A lot of the comments of late have been discussing things such as how amazingly brilliant OSS is. Personally I don't buy it. I've never really played overly much with OSS and as such this is probably a slightly ill-informed view - although that's not to say it's not accurate of course :D. Most of these kind of comments are made by people who don't really understand ALSA and are bought over by the "ALSA API is overly complex" type comments. Yes, the ALSA client library is rather complex and has numerous pitfalls - so much so that there exists now an unofficial "safe" ALSA Subset API. But what people invariably fail to comment on (and thus fully understand) is that ALSA comes in two parts: the kernel driver and the userspace library. ALSA differs from OSS in that all access to the kernel layer is performed via a userspace library. I don't know of any ALSA clients that communicate directly with the kernel layer without going through libasound. What this means is that the kernel interface has the freedom to be re-factored and improved at any time, provided the userspace library is developed in parallel. For this reason, the kernel layer is actually quite clean and well defined. The rather rigorous quality control that goes on in the kernel is testament to the fact that on the kernel side of things, ALSA is doing pretty well. Of course there can (and will be) improvements in this area in the future, but this side of things is certainly not in a poor state as people seem to assume.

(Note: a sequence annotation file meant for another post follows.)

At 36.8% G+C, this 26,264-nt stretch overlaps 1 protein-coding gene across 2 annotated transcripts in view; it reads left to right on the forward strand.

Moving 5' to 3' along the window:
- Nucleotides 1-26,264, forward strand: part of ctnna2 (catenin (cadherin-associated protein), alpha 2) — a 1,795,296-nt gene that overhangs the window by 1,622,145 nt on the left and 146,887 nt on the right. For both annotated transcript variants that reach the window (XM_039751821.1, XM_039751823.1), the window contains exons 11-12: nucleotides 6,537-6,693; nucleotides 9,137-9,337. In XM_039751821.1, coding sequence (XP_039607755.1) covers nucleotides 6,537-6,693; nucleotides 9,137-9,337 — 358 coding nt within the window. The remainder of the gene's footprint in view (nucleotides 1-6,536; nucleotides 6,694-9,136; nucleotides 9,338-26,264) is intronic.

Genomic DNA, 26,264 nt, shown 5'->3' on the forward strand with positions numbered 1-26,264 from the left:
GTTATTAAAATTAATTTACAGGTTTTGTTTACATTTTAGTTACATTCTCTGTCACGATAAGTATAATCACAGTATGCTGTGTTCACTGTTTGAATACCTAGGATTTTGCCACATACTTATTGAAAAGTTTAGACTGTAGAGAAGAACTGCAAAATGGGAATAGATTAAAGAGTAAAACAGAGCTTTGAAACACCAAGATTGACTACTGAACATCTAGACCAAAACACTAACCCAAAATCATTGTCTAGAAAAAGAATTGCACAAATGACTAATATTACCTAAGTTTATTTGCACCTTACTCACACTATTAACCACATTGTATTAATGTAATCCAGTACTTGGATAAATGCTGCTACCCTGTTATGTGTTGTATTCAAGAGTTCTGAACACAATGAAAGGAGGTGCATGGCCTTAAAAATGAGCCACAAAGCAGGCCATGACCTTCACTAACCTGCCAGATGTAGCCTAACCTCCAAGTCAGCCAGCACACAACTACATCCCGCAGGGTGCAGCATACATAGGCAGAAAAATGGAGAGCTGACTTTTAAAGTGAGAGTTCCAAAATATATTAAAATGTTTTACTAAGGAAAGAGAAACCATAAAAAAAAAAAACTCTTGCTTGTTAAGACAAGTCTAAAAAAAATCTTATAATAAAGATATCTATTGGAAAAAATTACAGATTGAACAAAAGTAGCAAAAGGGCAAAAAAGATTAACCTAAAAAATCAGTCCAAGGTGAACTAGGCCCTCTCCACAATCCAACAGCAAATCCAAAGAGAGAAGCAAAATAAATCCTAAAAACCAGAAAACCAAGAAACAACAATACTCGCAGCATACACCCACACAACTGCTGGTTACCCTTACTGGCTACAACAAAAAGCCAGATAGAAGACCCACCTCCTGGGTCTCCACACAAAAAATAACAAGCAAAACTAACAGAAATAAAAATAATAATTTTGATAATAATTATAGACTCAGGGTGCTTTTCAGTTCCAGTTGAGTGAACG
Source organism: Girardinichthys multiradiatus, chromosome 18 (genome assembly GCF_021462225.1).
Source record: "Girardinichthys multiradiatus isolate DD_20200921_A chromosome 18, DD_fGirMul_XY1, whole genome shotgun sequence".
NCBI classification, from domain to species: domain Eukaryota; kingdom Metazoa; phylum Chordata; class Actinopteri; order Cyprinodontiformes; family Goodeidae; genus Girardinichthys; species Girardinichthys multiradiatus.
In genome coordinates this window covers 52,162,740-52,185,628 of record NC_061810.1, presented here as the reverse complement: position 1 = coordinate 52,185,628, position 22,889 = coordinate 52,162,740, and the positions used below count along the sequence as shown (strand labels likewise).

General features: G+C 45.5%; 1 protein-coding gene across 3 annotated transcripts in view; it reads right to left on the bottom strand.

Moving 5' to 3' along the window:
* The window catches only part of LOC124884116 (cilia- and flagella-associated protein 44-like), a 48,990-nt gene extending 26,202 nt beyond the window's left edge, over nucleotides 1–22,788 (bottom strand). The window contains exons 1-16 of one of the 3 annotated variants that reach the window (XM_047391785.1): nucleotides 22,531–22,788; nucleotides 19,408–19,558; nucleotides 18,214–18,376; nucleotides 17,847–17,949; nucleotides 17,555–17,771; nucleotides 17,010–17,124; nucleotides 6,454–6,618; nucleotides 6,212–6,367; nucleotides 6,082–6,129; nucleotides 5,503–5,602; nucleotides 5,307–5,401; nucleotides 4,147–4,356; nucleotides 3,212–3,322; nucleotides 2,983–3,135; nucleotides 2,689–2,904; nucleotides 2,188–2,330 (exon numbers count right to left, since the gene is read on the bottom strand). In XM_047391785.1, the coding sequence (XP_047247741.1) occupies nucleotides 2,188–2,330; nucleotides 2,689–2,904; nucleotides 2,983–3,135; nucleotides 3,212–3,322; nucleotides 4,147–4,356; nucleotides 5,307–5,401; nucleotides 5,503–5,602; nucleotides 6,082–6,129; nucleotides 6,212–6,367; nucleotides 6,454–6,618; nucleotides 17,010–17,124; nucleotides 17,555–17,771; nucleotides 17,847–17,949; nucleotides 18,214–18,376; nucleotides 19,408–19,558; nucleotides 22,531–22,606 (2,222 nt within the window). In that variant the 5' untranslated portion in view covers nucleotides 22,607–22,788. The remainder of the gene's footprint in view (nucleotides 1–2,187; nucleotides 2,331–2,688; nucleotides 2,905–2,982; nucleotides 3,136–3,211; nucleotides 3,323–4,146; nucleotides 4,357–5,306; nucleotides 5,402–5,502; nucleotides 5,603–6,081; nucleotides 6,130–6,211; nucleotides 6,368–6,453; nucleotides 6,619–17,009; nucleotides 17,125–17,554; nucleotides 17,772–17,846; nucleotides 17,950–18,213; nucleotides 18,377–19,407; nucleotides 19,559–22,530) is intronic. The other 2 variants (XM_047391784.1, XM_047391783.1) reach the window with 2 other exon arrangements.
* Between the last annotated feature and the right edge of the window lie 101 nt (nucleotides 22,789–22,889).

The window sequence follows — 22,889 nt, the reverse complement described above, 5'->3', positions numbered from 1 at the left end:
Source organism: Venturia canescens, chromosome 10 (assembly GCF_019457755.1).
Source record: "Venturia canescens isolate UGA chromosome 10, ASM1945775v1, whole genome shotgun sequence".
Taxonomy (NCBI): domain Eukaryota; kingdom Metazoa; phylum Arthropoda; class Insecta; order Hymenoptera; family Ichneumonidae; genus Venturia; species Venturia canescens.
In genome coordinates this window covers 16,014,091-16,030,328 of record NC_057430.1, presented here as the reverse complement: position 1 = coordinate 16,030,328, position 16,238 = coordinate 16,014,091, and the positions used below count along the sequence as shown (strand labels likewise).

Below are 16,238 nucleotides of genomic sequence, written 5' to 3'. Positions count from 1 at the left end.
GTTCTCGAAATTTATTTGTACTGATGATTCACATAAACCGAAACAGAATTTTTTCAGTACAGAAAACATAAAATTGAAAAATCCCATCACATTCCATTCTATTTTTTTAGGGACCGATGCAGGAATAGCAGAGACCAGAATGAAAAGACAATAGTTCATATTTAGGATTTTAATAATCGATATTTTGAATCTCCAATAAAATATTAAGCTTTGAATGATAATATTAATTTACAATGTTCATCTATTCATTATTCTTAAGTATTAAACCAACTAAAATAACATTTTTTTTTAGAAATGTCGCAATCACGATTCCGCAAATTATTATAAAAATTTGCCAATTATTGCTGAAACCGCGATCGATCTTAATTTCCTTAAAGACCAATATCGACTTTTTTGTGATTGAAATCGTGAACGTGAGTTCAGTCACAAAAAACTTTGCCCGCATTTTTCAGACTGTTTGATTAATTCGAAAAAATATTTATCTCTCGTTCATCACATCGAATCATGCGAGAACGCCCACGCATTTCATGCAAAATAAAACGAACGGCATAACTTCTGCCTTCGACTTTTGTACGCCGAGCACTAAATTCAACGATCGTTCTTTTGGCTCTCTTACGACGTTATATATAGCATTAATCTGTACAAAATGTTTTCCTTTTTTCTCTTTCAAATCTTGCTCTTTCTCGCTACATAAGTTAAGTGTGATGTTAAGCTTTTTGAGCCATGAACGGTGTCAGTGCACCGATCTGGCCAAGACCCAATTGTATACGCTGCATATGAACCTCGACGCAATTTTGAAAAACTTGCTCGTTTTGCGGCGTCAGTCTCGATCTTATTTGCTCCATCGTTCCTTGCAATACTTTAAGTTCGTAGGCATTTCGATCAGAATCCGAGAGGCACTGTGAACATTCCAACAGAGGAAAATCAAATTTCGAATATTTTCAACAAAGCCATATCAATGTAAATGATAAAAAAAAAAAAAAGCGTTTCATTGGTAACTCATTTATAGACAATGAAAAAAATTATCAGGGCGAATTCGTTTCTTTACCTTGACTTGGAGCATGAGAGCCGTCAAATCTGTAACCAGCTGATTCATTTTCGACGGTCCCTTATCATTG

The "too complex" argument relates to the ALSA userspace API. In order to remain backwards compatible, the userspace API has undergone several refinements. As will anything not designed from the top down, some parts of it are rather confusing and have sometimes been misinterpreted (the classic example here being the confusion over snd_pcm_delay() - it's documentation hinting at a hardware based implementation that subsequently lead to some project (i.e. WINE) assuming that this function will eventually return 0 which is not true; fortunately this problem is behind us now, but with a new API call added that does return the info the WINE guys (and others) needed).